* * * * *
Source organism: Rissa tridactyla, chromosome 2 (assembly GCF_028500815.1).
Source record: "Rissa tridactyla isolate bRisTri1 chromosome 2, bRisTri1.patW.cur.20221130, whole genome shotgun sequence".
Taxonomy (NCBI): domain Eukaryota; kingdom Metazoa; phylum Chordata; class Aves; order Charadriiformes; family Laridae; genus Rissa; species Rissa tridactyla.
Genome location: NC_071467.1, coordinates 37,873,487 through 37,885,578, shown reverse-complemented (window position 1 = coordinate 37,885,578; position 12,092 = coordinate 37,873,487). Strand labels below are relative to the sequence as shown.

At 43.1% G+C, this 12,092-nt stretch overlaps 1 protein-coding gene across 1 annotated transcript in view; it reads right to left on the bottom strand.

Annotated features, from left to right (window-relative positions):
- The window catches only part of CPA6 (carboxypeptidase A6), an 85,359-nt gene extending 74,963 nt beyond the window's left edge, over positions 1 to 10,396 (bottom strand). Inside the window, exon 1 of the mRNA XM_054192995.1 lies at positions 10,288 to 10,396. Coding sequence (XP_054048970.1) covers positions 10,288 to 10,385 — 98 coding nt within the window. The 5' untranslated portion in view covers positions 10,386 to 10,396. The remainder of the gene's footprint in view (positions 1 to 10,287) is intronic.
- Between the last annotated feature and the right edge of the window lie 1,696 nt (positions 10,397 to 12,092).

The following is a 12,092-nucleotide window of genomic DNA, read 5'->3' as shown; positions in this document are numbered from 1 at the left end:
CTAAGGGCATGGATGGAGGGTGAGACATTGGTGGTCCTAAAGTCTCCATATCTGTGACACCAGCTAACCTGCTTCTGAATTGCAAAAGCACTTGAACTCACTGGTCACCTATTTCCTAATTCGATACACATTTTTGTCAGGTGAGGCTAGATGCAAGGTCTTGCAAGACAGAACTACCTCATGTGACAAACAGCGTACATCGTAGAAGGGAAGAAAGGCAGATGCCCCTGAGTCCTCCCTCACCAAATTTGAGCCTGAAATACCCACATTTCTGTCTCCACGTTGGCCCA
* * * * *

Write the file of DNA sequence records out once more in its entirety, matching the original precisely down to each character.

Source organism: Rissa tridactyla, chromosome 2 (assembly GCF_028500815.1).
Source record: "Rissa tridactyla isolate bRisTri1 chromosome 2, bRisTri1.patW.cur.20221130, whole genome shotgun sequence".
Taxonomy (NCBI): domain Eukaryota; kingdom Metazoa; phylum Chordata; class Aves; order Charadriiformes; family Laridae; genus Rissa; species Rissa tridactyla.
Genome location: NC_071467.1, coordinates 37,873,487 through 37,885,578, shown reverse-complemented (window position 1 = coordinate 37,885,578; position 12,092 = coordinate 37,873,487). Strand labels below are relative to the sequence as shown.

At 43.1% G+C, this 12,092-nt stretch overlaps 1 protein-coding gene across 1 annotated transcript in view; it reads right to left on the bottom strand.

Annotated features, from left to right (window-relative positions):
- The window catches only part of CPA6 (carboxypeptidase A6), an 85,359-nt gene extending 74,963 nt beyond the window's left edge, over positions 1 to 10,396 (bottom strand). Inside the window, exon 1 of the mRNA XM_054192995.1 lies at positions 10,288 to 10,396. Coding sequence (XP_054048970.1) covers positions 10,288 to 10,385 — 98 coding nt within the window. The 5' untranslated portion in view covers positions 10,386 to 10,396. The remainder of the gene's footprint in view (positions 1 to 10,287) is intronic.
- Between the last annotated feature and the right edge of the window lie 1,696 nt (positions 10,397 to 12,092).

The following is a 12,092-nucleotide window of genomic DNA, read 5'->3' as shown; positions in this document are numbered from 1 at the left end:
CTAAGGGCATGGATGGAGGGTGAGACATTGGTGGTCCTAAAGTCTCCATATCTGTGACACCAGCTAACCTGCTTCTGAATTGCAAAAGCACTTGAACTCACTGGTCACCTATTTCCTAATTCGATACACATTTTTGTCAGGTGAGGCTAGATGCAAGGTCTTGCAAGACAGAACTACCTCATGTGACAAACAGCGTACATCGTAGAAGGGAAGAAAGGCAGATGCCCCTGAGTCCTCCCTCACCAAATTTGAGCCTGAAATACCCACATTTCTGTCTCCACGTTGGCCCA